Innovative circuit for photovoltaics
If the negative pole and the positive pole, respectively, of the inverter circuit are not grounded, various types of solar cells can suffer a loss of yield. Thus, leakage currents in thin-film solar cells often produce corrosion of the conducting layer. Cell efficiency can drop significantly in solar cells contacted on the reverse side.
KIT scientists of the Institute of Electrical Engineering developed a circuit which allows the negative or positive poles of the solar generator to be grounded. Corrosion of the TCO (Transparent Conductive Oxide) in thin-film solar cells can thus be prevented. In addition, the efficiency of solar cells contacted on the reverse side can be maximized by avoiding the polarization effect.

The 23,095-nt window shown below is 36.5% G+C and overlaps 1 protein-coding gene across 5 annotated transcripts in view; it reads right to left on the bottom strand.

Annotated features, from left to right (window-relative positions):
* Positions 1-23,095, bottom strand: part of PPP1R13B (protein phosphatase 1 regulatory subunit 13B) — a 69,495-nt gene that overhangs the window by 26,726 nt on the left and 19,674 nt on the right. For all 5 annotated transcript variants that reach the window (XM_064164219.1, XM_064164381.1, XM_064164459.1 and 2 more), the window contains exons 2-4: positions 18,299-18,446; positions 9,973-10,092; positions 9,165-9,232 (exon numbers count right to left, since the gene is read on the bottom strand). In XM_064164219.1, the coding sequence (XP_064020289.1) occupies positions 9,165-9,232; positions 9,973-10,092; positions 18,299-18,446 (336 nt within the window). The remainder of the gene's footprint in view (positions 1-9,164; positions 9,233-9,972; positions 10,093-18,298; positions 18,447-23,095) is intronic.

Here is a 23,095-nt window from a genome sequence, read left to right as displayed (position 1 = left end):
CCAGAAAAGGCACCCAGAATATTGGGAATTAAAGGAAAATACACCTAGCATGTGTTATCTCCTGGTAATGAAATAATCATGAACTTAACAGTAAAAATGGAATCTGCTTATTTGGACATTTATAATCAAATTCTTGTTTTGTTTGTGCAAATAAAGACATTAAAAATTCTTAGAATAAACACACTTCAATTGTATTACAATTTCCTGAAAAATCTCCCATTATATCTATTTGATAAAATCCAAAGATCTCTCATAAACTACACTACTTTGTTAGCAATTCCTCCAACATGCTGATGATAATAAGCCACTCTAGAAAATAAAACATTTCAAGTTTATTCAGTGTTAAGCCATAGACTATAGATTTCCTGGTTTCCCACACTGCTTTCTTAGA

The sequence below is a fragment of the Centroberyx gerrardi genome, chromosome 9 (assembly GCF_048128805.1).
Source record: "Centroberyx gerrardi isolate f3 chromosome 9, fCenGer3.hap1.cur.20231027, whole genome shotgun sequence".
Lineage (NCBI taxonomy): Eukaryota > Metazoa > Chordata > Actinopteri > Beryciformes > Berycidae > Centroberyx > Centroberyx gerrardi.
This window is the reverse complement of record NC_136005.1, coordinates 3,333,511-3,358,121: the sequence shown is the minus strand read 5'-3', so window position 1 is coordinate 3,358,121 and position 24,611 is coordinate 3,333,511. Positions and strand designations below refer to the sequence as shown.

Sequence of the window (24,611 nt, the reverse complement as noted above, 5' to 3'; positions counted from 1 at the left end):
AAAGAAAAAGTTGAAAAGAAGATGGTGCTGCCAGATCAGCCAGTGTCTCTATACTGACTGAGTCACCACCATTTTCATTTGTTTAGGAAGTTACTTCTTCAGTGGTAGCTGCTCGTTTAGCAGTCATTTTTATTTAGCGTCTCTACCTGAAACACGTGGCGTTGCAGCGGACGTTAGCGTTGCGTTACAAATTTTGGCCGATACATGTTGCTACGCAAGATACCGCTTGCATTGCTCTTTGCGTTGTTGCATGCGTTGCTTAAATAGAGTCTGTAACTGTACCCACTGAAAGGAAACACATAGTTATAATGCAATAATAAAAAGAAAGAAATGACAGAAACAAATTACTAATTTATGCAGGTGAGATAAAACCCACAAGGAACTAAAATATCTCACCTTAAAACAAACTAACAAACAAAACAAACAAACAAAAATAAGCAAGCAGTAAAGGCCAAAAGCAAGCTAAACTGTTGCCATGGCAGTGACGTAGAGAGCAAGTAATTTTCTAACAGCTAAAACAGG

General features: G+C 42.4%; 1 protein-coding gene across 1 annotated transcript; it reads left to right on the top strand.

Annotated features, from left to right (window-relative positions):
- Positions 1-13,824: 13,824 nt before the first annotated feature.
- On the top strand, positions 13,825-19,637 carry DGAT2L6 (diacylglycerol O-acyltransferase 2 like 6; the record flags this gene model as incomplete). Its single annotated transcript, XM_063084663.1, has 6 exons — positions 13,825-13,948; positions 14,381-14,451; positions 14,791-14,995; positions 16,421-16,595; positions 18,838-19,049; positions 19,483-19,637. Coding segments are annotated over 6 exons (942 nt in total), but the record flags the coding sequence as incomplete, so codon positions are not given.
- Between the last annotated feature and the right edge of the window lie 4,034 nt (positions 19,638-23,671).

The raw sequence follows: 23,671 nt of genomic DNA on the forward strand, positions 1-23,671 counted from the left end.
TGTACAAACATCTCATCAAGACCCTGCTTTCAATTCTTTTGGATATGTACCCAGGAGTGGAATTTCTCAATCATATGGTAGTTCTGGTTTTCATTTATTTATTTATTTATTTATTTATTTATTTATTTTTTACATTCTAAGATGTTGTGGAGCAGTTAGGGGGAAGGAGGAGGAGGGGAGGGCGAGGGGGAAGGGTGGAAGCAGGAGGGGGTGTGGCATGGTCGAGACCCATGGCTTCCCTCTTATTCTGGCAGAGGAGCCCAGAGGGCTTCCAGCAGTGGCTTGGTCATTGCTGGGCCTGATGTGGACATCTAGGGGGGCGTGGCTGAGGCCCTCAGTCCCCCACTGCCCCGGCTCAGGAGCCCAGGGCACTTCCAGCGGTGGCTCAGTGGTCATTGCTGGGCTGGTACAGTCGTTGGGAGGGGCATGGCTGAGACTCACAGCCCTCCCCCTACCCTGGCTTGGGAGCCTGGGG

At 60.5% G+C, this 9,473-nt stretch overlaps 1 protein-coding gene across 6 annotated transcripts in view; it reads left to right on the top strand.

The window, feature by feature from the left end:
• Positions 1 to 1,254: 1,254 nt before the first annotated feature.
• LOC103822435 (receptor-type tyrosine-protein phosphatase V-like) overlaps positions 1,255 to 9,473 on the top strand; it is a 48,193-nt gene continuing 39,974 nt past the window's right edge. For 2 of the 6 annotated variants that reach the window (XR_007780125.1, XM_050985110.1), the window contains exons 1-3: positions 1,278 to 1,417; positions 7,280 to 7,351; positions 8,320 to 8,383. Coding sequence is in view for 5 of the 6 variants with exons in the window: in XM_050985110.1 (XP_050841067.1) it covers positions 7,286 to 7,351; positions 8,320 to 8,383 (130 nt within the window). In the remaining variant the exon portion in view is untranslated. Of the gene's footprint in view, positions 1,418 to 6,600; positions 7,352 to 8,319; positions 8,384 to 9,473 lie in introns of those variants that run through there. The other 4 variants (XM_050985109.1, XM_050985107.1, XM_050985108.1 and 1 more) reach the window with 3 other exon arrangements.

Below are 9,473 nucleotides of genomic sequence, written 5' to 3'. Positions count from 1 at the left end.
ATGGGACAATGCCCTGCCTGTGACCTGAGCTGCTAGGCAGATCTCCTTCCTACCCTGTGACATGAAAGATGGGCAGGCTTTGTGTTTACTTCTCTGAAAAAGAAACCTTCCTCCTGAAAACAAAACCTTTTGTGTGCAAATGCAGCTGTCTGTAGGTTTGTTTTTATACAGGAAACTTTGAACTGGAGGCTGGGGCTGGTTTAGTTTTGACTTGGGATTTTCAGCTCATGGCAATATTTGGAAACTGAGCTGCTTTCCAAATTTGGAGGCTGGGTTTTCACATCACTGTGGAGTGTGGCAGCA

The benefits of the invention are apparent from other details: The circuit contains no transformer, which results in high efficiencies and low weight. Only five transistors are required, which allows the devices to be built at very low cost. Moreover, the inverter, in line with current standards, has reactive-power capability. As a consequence, other grid services can be performed. The high efficiency of the converter, low investment costs of the equipment and, if applicable, the avoidance of losses in efficiency by grounding one solar generator pole in summary result in a high return on investment of the photovoltaic plant. As this is a monophase circuit, the unit has been designed mainly for private small solar plants.
The KIT is looking for partners interested in applying this technology.
Your contact person for this offer
Dr. Aude Pélisson-Schecker,
Karlsruhe Institute of Technology (KIT)
Innovation Manager Energy, Innovation and Relations Management (IRM)
Phone: +49 721 608-25335